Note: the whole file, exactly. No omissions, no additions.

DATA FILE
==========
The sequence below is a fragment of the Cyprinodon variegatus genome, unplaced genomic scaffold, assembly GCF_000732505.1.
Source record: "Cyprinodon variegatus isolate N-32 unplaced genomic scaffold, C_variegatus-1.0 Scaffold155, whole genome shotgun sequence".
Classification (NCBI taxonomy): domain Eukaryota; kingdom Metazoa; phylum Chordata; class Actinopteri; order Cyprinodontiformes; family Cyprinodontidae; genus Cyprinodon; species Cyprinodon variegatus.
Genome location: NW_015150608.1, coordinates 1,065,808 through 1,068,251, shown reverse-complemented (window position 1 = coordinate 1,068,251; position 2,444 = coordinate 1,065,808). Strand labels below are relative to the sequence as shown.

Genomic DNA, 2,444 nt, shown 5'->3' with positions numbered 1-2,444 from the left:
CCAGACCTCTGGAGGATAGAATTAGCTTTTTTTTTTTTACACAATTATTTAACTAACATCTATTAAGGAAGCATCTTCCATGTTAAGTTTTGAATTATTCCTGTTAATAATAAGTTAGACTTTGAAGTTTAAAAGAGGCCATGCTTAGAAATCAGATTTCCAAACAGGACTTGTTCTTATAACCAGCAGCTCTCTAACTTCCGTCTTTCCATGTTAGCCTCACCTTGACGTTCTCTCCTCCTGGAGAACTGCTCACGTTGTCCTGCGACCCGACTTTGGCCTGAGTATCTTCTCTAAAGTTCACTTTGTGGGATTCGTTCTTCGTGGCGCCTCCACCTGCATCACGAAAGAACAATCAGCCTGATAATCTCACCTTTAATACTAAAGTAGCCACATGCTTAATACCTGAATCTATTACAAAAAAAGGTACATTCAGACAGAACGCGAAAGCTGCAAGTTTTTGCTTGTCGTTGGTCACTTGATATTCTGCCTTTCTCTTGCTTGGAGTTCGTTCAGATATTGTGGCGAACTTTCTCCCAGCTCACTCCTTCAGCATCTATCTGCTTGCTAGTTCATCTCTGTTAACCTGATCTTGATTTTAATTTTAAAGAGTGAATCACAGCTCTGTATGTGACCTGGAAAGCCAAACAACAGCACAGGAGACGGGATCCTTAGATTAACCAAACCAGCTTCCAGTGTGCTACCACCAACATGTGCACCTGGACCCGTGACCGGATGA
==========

The sequence below is a fragment of the Cyprinodon variegatus genome, unplaced genomic scaffold, assembly GCF_000732505.1.
Source record: "Cyprinodon variegatus isolate N-32 unplaced genomic scaffold, C_variegatus-1.0 Scaffold155, whole genome shotgun sequence".
Classification (NCBI taxonomy): domain Eukaryota; kingdom Metazoa; phylum Chordata; class Actinopteri; order Cyprinodontiformes; family Cyprinodontidae; genus Cyprinodon; species Cyprinodon variegatus.
Genome location: NW_015150608.1, coordinates 1,065,808 through 1,068,251, shown reverse-complemented (window position 1 = coordinate 1,068,251; position 2,444 = coordinate 1,065,808). Strand labels below are relative to the sequence as shown.

Genomic DNA, 2,444 nt, shown 5'->3' with positions numbered 1-2,444 from the left:
CCAGACCTCTGGAGGATAGAATTAGCTTTTTTTTTTTTACACAATTATTTAACTAACATCTATTAAGGAAGCATCTTCCATGTTAAGTTTTGAATTATTCCTGTTAATAATAAGTTAGACTTTGAAGTTTAAAAGAGGCCATGCTTAGAAATCAGATTTCCAAACAGGACTTGTTCTTATAACCAGCAGCTCTCTAACTTCCGTCTTTCCATGTTAGCCTCACCTTGACGTTCTCTCCTCCTGGAGAACTGCTCACGTTGTCCTGCGACCCGACTTTGGCCTGAGTATCTTCTCTAAAGTTCACTTTGTGGGATTCGTTCTTCGTGGCGCCTCCACCTGCATCACGAAAGAACAATCAGCCTGATAATCTCACCTTTAATACTAAAGTAGCCACATGCTTAATACCTGAATCTATTACAAAAAAAGGTACATTCAGACAGAACGCGAAAGCTGCAAGTTTTTGCTTGTCGTTGGTCACTTGATATTCTGCCTTTCTCTTGCTTGGAGTTCGTTCAGATATTGTGGCGAACTTTCTCCCAGCTCACTCCTTCAGCATCTATCTGCTTGCTAGTTCATCTCTGTTAACCTGATCTTGATTTTAATTTTAAAGAGTGAATCACAGCTCTGTATGTGACCTGGAAAGCCAAACAACAGCACAGGAGACGGGATCCTTAGATTAACCAAACCAGCTTCCAGTGTGCTACCACCAACATGTGCACCTGGACCCGTGACCGGATGA